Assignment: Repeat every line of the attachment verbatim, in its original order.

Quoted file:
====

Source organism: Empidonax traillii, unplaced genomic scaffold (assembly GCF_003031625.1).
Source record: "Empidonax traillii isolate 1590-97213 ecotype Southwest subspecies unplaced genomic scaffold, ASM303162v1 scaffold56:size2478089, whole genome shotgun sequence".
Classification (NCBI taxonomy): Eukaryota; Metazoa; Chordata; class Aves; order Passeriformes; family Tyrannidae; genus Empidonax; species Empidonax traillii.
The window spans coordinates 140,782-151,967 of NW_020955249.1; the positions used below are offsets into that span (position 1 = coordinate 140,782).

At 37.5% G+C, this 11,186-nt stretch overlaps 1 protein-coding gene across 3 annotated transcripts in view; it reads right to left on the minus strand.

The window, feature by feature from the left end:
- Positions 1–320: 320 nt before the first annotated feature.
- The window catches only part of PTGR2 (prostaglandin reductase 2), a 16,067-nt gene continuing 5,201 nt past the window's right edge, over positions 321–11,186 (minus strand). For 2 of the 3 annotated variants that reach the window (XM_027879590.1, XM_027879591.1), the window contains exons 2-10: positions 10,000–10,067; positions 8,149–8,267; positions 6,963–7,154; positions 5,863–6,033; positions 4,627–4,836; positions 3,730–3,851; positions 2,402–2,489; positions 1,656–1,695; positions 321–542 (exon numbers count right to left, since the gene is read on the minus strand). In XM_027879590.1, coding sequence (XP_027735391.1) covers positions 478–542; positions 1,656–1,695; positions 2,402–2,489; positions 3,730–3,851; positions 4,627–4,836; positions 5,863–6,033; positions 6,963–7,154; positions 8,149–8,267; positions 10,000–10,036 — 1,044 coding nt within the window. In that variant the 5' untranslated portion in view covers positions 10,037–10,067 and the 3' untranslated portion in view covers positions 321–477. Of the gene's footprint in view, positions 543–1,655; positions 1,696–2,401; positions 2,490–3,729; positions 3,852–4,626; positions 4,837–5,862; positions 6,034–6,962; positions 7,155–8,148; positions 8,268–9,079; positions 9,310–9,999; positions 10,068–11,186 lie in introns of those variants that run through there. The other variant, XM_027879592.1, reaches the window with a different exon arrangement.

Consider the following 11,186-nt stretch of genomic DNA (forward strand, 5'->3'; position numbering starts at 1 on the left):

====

Source organism: Empidonax traillii, unplaced genomic scaffold (assembly GCF_003031625.1).
Source record: "Empidonax traillii isolate 1590-97213 ecotype Southwest subspecies unplaced genomic scaffold, ASM303162v1 scaffold56:size2478089, whole genome shotgun sequence".
Classification (NCBI taxonomy): Eukaryota; Metazoa; Chordata; class Aves; order Passeriformes; family Tyrannidae; genus Empidonax; species Empidonax traillii.
The window spans coordinates 140,782-151,967 of NW_020955249.1; the positions used below are offsets into that span (position 1 = coordinate 140,782).

At 37.5% G+C, this 11,186-nt stretch overlaps 1 protein-coding gene across 3 annotated transcripts in view; it reads right to left on the minus strand.

The window, feature by feature from the left end:
- Positions 1–320: 320 nt before the first annotated feature.
- The window catches only part of PTGR2 (prostaglandin reductase 2), a 16,067-nt gene continuing 5,201 nt past the window's right edge, over positions 321–11,186 (minus strand). For 2 of the 3 annotated variants that reach the window (XM_027879590.1, XM_027879591.1), the window contains exons 2-10: positions 10,000–10,067; positions 8,149–8,267; positions 6,963–7,154; positions 5,863–6,033; positions 4,627–4,836; positions 3,730–3,851; positions 2,402–2,489; positions 1,656–1,695; positions 321–542 (exon numbers count right to left, since the gene is read on the minus strand). In XM_027879590.1, coding sequence (XP_027735391.1) covers positions 478–542; positions 1,656–1,695; positions 2,402–2,489; positions 3,730–3,851; positions 4,627–4,836; positions 5,863–6,033; positions 6,963–7,154; positions 8,149–8,267; positions 10,000–10,036 — 1,044 coding nt within the window. In that variant the 5' untranslated portion in view covers positions 10,037–10,067 and the 3' untranslated portion in view covers positions 321–477. Of the gene's footprint in view, positions 543–1,655; positions 1,696–2,401; positions 2,490–3,729; positions 3,852–4,626; positions 4,837–5,862; positions 6,034–6,962; positions 7,155–8,148; positions 8,268–9,079; positions 9,310–9,999; positions 10,068–11,186 lie in introns of those variants that run through there. The other variant, XM_027879592.1, reaches the window with a different exon arrangement.

Consider the following 11,186-nt stretch of genomic DNA (forward strand, 5'->3'; position numbering starts at 1 on the left):